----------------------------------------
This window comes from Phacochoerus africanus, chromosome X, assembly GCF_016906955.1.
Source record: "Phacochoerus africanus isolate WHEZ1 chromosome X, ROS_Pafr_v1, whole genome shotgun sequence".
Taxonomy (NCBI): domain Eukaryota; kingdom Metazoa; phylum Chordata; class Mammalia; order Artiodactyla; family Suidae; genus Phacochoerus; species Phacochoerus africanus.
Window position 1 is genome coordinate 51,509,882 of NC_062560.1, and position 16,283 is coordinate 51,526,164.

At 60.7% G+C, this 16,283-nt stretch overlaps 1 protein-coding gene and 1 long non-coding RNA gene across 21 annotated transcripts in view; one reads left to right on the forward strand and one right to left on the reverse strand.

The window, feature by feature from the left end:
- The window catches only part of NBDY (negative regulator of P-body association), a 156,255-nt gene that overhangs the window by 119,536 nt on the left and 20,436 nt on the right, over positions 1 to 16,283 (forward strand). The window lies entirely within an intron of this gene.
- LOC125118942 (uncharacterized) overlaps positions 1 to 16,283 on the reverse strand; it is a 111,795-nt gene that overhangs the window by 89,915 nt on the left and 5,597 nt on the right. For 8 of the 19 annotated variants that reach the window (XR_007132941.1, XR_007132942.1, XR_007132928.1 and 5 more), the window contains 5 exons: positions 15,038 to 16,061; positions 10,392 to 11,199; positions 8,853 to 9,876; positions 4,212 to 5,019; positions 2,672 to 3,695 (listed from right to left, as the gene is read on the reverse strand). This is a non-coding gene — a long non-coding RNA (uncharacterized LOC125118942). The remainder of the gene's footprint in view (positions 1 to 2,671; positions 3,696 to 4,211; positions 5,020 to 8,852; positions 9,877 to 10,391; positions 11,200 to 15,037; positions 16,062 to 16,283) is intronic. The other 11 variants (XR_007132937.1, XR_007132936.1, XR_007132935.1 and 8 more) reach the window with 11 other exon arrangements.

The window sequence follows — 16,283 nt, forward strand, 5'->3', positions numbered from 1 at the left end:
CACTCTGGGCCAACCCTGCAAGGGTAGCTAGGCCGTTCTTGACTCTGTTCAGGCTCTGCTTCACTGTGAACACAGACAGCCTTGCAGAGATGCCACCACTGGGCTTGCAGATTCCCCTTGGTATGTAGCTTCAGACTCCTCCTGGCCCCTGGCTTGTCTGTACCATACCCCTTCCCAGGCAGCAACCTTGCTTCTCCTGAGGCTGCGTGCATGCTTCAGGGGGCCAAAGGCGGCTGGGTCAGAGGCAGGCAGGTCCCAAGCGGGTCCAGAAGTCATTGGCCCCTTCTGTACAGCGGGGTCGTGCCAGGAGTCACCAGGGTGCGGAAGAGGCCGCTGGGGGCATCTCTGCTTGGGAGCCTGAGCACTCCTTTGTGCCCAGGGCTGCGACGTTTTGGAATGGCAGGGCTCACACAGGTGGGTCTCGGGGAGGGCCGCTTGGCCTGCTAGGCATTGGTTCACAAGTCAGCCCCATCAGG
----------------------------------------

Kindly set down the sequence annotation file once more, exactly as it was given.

This window comes from Phacochoerus africanus, chromosome X, assembly GCF_016906955.1.
Source record: "Phacochoerus africanus isolate WHEZ1 chromosome X, ROS_Pafr_v1, whole genome shotgun sequence".
Taxonomy (NCBI): domain Eukaryota; kingdom Metazoa; phylum Chordata; class Mammalia; order Artiodactyla; family Suidae; genus Phacochoerus; species Phacochoerus africanus.
Window position 1 is genome coordinate 51,509,882 of NC_062560.1, and position 16,283 is coordinate 51,526,164.

At 60.7% G+C, this 16,283-nt stretch overlaps 1 protein-coding gene and 1 long non-coding RNA gene across 21 annotated transcripts in view; one reads left to right on the forward strand and one right to left on the reverse strand.

The window, feature by feature from the left end:
- The window catches only part of NBDY (negative regulator of P-body association), a 156,255-nt gene that overhangs the window by 119,536 nt on the left and 20,436 nt on the right, over positions 1 to 16,283 (forward strand). The window lies entirely within an intron of this gene.
- LOC125118942 (uncharacterized) overlaps positions 1 to 16,283 on the reverse strand; it is a 111,795-nt gene that overhangs the window by 89,915 nt on the left and 5,597 nt on the right. For 8 of the 19 annotated variants that reach the window (XR_007132941.1, XR_007132942.1, XR_007132928.1 and 5 more), the window contains 5 exons: positions 15,038 to 16,061; positions 10,392 to 11,199; positions 8,853 to 9,876; positions 4,212 to 5,019; positions 2,672 to 3,695 (listed from right to left, as the gene is read on the reverse strand). This is a non-coding gene — a long non-coding RNA (uncharacterized LOC125118942). The remainder of the gene's footprint in view (positions 1 to 2,671; positions 3,696 to 4,211; positions 5,020 to 8,852; positions 9,877 to 10,391; positions 11,200 to 15,037; positions 16,062 to 16,283) is intronic. The other 11 variants (XR_007132937.1, XR_007132936.1, XR_007132935.1 and 8 more) reach the window with 11 other exon arrangements.

The window sequence follows — 16,283 nt, forward strand, 5'->3', positions numbered from 1 at the left end:
CACTCTGGGCCAACCCTGCAAGGGTAGCTAGGCCGTTCTTGACTCTGTTCAGGCTCTGCTTCACTGTGAACACAGACAGCCTTGCAGAGATGCCACCACTGGGCTTGCAGATTCCCCTTGGTATGTAGCTTCAGACTCCTCCTGGCCCCTGGCTTGTCTGTACCATACCCCTTCCCAGGCAGCAACCTTGCTTCTCCTGAGGCTGCGTGCATGCTTCAGGGGGCCAAAGGCGGCTGGGTCAGAGGCAGGCAGGTCCCAAGCGGGTCCAGAAGTCATTGGCCCCTTCTGTACAGCGGGGTCGTGCCAGGAGTCACCAGGGTGCGGAAGAGGCCGCTGGGGGCATCTCTGCTTGGGAGCCTGAGCACTCCTTTGTGCCCAGGGCTGCGACGTTTTGGAATGGCAGGGCTCACACAGGTGGGTCTCGGGGAGGGCCGCTTGGCCTGCTAGGCATTGGTTCACAAGTCAGCCCCATCAGG